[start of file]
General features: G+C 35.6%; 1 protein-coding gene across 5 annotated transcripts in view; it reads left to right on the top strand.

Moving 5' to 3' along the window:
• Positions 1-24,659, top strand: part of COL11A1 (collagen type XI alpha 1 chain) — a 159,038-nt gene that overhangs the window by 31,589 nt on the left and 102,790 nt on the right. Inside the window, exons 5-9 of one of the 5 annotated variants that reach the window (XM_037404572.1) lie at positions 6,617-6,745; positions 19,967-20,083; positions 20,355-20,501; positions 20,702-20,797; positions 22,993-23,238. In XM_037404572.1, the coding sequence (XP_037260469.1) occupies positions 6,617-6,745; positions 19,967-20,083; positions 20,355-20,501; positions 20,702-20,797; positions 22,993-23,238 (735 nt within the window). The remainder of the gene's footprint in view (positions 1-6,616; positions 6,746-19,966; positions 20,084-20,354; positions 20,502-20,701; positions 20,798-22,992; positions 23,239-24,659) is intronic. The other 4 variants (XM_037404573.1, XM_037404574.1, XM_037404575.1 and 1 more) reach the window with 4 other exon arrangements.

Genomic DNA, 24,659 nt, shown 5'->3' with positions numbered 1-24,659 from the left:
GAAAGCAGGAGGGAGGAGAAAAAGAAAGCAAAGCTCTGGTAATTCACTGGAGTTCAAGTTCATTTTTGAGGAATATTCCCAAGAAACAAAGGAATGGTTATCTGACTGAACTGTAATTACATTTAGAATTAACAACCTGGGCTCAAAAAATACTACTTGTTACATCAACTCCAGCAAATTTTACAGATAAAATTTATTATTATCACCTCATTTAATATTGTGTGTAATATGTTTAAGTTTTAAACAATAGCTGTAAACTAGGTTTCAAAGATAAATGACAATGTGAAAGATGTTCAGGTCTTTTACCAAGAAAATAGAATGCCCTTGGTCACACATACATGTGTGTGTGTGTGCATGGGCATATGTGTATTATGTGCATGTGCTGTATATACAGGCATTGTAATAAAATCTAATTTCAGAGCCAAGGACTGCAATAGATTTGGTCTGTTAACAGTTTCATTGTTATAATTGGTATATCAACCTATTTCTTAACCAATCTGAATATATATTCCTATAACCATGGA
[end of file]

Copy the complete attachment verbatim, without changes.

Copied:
General features: G+C 35.6%; 1 protein-coding gene across 5 annotated transcripts in view; it reads left to right on the top strand.

Moving 5' to 3' along the window:
• Positions 1-24,659, top strand: part of COL11A1 (collagen type XI alpha 1 chain) — a 159,038-nt gene that overhangs the window by 31,589 nt on the left and 102,790 nt on the right. Inside the window, exons 5-9 of one of the 5 annotated variants that reach the window (XM_037404572.1) lie at positions 6,617-6,745; positions 19,967-20,083; positions 20,355-20,501; positions 20,702-20,797; positions 22,993-23,238. In XM_037404572.1, the coding sequence (XP_037260469.1) occupies positions 6,617-6,745; positions 19,967-20,083; positions 20,355-20,501; positions 20,702-20,797; positions 22,993-23,238 (735 nt within the window). The remainder of the gene's footprint in view (positions 1-6,616; positions 6,746-19,966; positions 20,084-20,354; positions 20,502-20,701; positions 20,798-22,992; positions 23,239-24,659) is intronic. The other 4 variants (XM_037404573.1, XM_037404574.1, XM_037404575.1 and 1 more) reach the window with 4 other exon arrangements.

Genomic DNA, 24,659 nt, shown 5'->3' with positions numbered 1-24,659 from the left:
GAAAGCAGGAGGGAGGAGAAAAAGAAAGCAAAGCTCTGGTAATTCACTGGAGTTCAAGTTCATTTTTGAGGAATATTCCCAAGAAACAAAGGAATGGTTATCTGACTGAACTGTAATTACATTTAGAATTAACAACCTGGGCTCAAAAAATACTACTTGTTACATCAACTCCAGCAAATTTTACAGATAAAATTTATTATTATCACCTCATTTAATATTGTGTGTAATATGTTTAAGTTTTAAACAATAGCTGTAAACTAGGTTTCAAAGATAAATGACAATGTGAAAGATGTTCAGGTCTTTTACCAAGAAAATAGAATGCCCTTGGTCACACATACATGTGTGTGTGTGTGCATGGGCATATGTGTATTATGTGCATGTGCTGTATATACAGGCATTGTAATAAAATCTAATTTCAGAGCCAAGGACTGCAATAGATTTGGTCTGTTAACAGTTTCATTGTTATAATTGGTATATCAACCTATTTCTTAACCAATCTGAATATATATTCCTATAACCATGGA